In the Tombstone Novel:
Born October 21, 1860, to an excellent family; Billy arrived in Tombstone around 1877 and went to work as a cowhand for John Slaughter who was a friend of Billy's family. He originally met up with Slaughter, who later became sheriff of Cochise County, in Texas where he signed on at the Slaughter spread. His family had moved to Texas when he was pretty young and he accompanied John Slaughter to Arizona in 1879 as an 18 year old cowhand and remuda rider (making sure the string of horses used by the cowmen were kept together during a cattle drive. According to Viola Slaughter's memoirs, Billy saved Johns life when a mean bull dropped John's horse and was about to charge into John when Billy rode right in front of John and jumped the bull by the horns. Slaughter himself called Billy a "top hand". Texas John soon became Billy's role model. With the professions of minor and gambler, he's listed in the 1880 U.S. Census, Pima County, as an assistant amalgamator out of Charleston. In 1880 He also worked in Globe in 1880 and Charleston/Millville for the TM&M mill as a smelter and rock crusher in 1881. At the time of the gunfight he was he was a buggy driver for Col. (honorary title) William Herring who was the famous attorney (Wyatt's attorney in the OK Corral shootout) in Tombstone and later congressman for the Arizona Territory, and a smelter operator for the Neptune Mine which Herring also owned. He registered to vote on July 26th 1882 where he lists himself as a cattleman and living in Tombstone although he seems to have been working at the Bisbee Copper Mine at the time.
In early October of 1881 Billy was arrested for the killing of John Hickey in Charleston. He was arrested by Mr. Shearer and Ed Clark and was placed in jail by Virgil Earp. Billy managed to escape on a horse provided by Johnny Ringo who then hired the most expensive lawyer in Tombstone to defend Billy. The Kid was acquitted in November of the killing when the lawyer proved that Hickey was armed and it was a case of self-defense. Due to the regret he felt at the killing, Billy stopped carrying a handgun. Over the next few months Ringo loaned the Kid books from his on collection of classics and helped him pull himself together. The Kid became totally devoted to Ringo.
On October 26, 1881, Claiborne was with the other four cowboys when the shooting started. Being unarmed, he backed away from the shooting until Johnny Behan grabbed him and dragged him into Fly's Photographic Studio. Even though he never participated in the gunfight, Wyatt Earp took a shot at him but missed. When asked why he didn't run right away he said, "Because I thought there was more danger in running than standing there."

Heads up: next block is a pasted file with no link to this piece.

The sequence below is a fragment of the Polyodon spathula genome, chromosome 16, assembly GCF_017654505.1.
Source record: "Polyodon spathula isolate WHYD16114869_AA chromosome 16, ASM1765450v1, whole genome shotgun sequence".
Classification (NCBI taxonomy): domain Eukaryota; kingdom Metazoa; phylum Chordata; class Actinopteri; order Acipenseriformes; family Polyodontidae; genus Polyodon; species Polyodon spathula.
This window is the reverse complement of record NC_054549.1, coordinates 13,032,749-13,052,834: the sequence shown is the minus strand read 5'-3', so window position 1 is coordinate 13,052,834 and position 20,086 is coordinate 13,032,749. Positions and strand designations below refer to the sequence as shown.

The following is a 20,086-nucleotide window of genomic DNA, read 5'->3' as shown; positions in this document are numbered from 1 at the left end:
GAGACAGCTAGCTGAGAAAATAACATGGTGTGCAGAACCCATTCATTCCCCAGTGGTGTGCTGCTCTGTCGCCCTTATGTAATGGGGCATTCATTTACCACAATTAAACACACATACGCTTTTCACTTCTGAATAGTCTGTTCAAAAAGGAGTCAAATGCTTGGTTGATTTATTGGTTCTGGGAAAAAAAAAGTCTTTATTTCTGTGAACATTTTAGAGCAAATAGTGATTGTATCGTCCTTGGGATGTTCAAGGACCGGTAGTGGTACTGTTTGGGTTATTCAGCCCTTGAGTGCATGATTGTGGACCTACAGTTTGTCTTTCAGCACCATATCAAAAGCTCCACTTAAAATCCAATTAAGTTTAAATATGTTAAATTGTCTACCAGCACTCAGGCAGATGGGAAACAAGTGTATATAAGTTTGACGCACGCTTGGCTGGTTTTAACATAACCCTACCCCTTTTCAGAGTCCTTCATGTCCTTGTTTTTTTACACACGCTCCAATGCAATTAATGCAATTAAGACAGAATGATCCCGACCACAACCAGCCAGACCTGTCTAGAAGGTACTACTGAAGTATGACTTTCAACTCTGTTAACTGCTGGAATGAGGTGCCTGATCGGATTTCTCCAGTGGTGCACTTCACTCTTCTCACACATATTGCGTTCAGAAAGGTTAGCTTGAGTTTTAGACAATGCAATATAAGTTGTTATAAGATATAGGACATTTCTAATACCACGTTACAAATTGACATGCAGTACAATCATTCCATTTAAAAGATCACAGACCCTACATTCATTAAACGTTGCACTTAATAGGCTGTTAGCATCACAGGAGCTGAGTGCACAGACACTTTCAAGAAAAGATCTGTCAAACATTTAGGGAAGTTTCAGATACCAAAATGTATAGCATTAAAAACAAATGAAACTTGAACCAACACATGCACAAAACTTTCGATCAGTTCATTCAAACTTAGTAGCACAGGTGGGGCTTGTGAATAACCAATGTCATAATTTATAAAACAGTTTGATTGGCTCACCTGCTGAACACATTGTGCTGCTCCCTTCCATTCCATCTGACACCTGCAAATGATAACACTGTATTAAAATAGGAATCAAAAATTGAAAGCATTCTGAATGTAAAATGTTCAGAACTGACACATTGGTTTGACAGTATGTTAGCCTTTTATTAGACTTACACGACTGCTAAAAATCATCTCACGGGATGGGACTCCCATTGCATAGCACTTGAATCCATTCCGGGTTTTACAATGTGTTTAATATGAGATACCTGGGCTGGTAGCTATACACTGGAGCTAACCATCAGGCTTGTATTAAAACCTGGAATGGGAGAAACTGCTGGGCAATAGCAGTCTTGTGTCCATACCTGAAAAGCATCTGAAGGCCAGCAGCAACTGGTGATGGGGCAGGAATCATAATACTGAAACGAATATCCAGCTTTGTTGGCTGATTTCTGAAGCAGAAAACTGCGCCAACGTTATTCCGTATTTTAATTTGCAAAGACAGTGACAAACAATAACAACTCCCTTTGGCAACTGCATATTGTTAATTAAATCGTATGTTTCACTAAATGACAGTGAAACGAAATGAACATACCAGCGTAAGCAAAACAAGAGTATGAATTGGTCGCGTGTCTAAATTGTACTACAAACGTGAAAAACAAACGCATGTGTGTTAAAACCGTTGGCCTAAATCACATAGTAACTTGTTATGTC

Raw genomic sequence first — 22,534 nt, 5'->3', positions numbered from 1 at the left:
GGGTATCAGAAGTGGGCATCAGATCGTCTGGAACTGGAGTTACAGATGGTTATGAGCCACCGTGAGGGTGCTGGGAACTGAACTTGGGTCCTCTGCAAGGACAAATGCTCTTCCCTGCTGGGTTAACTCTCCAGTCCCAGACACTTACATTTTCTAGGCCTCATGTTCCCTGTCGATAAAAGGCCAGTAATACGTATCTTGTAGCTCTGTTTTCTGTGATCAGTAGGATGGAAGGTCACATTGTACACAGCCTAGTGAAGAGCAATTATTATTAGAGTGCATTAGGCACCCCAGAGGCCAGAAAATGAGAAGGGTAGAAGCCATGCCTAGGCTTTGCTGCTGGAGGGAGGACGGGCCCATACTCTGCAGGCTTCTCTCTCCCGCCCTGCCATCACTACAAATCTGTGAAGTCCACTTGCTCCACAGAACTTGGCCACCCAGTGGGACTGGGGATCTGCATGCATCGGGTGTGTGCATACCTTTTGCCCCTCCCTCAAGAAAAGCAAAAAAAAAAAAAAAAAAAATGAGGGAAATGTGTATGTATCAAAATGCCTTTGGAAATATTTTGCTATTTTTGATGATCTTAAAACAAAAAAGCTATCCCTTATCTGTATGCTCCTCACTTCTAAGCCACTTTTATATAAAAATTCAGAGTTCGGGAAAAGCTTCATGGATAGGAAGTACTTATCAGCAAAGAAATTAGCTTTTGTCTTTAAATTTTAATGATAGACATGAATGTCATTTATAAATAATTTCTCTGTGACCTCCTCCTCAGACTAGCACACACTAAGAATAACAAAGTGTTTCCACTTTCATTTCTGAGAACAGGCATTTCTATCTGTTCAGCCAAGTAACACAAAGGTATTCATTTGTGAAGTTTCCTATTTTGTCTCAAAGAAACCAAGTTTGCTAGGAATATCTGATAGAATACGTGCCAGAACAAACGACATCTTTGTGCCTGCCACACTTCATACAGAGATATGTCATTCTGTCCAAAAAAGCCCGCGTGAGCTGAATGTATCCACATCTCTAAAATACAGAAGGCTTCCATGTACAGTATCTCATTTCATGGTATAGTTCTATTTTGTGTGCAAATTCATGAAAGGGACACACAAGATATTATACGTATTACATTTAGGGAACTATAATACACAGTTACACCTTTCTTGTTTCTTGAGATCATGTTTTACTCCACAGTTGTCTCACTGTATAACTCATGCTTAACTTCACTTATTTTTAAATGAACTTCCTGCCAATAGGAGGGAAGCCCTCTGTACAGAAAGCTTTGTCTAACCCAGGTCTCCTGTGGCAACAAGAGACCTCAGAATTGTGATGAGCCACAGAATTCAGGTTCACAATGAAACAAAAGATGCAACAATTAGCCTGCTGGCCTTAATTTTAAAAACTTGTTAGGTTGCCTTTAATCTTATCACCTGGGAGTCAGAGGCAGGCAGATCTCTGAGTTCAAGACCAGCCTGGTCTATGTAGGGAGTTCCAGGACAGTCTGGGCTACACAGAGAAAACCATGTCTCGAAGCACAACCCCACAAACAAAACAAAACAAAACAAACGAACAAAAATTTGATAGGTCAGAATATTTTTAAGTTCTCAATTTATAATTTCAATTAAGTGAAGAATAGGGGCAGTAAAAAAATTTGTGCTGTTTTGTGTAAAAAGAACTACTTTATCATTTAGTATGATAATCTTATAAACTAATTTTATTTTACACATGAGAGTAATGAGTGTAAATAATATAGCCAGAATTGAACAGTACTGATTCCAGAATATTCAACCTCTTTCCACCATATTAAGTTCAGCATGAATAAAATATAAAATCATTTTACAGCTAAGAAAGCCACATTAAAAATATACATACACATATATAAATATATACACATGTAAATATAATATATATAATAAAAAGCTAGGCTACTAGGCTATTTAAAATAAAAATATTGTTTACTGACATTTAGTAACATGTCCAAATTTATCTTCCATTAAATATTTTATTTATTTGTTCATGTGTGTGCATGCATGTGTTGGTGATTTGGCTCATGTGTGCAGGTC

Billy stayed in Tombstone until the death of Johnny Ringo oh July 13, 1882. He was condemned for not lending a hand on the side of the cowboys during the gunfight. It affected him so much he started drinking seriously. Not wanting to stay in Tombstone without Ringo, Billy then moved to Globe where he took on some work trying to make new start. After the deaths at the OK Corral and Ringo's, Billy changed from a carefree sort to a hard drinker. Dispirited, Billy returned to Tombstone.
Claiborne was shot and killed in front of the Oriental Saloon by sometimes Earp supporter Buckskin Frank Leslie on November 14, 1882 who claimed that Claiborne had been making threats against him as related to the death of Johnny Ringo. Although Leslie, a friend of Wyatt Earps, shot Billy 5 times in the back, he was cleared of murder charges in Claiborne's death. Right after Billy was shot, Leslie walked up to him and Billy said, "Don't shoot me anymore I'm killed." Billy's friends picked him off the ground and took him to the hospital. Dr. Goodfellow's tried to give Billy morphine for the pain but he refused. Cursing Leslie until he was too horse to speak, Billy finally asked for a priest. Told that none was available, he gathered his last bit of strengh to speak his final words, "Frank Leslie killed John Ringo. I saw him do it." Billy Claiborne then died died six hours after he'd been shot.
Laurie McLaury gave me this picture taken at the Slaughter Ranch outside of Douglas, AZ.
It was outside this very saloon I met with my untimely end at the hands of Frank Leslie. (Photo was taken by the author in July 2003).
From this door Frank Leslie exited on his way to end my life. He knew what he was going to do and he knew he'd come out ahead. Not hard when he knew exactly where I was standing. (Photo taken by author July 2004)
My final resting place in Row 2 of Boothill not far from my friends the McLaurys and Billy Clanton. (Photo taken by author April 2002)
This banner has one of the images said to be of me.
Brewery Gulch in Bisbee was a hard charging place and perfect for any of us cowboys.
This is just a piece of a rarely published photo. I appear in the right upper corner.
For helping them out on their ranch, the McLaury's gifted me with a beautiful paint not unlike this one.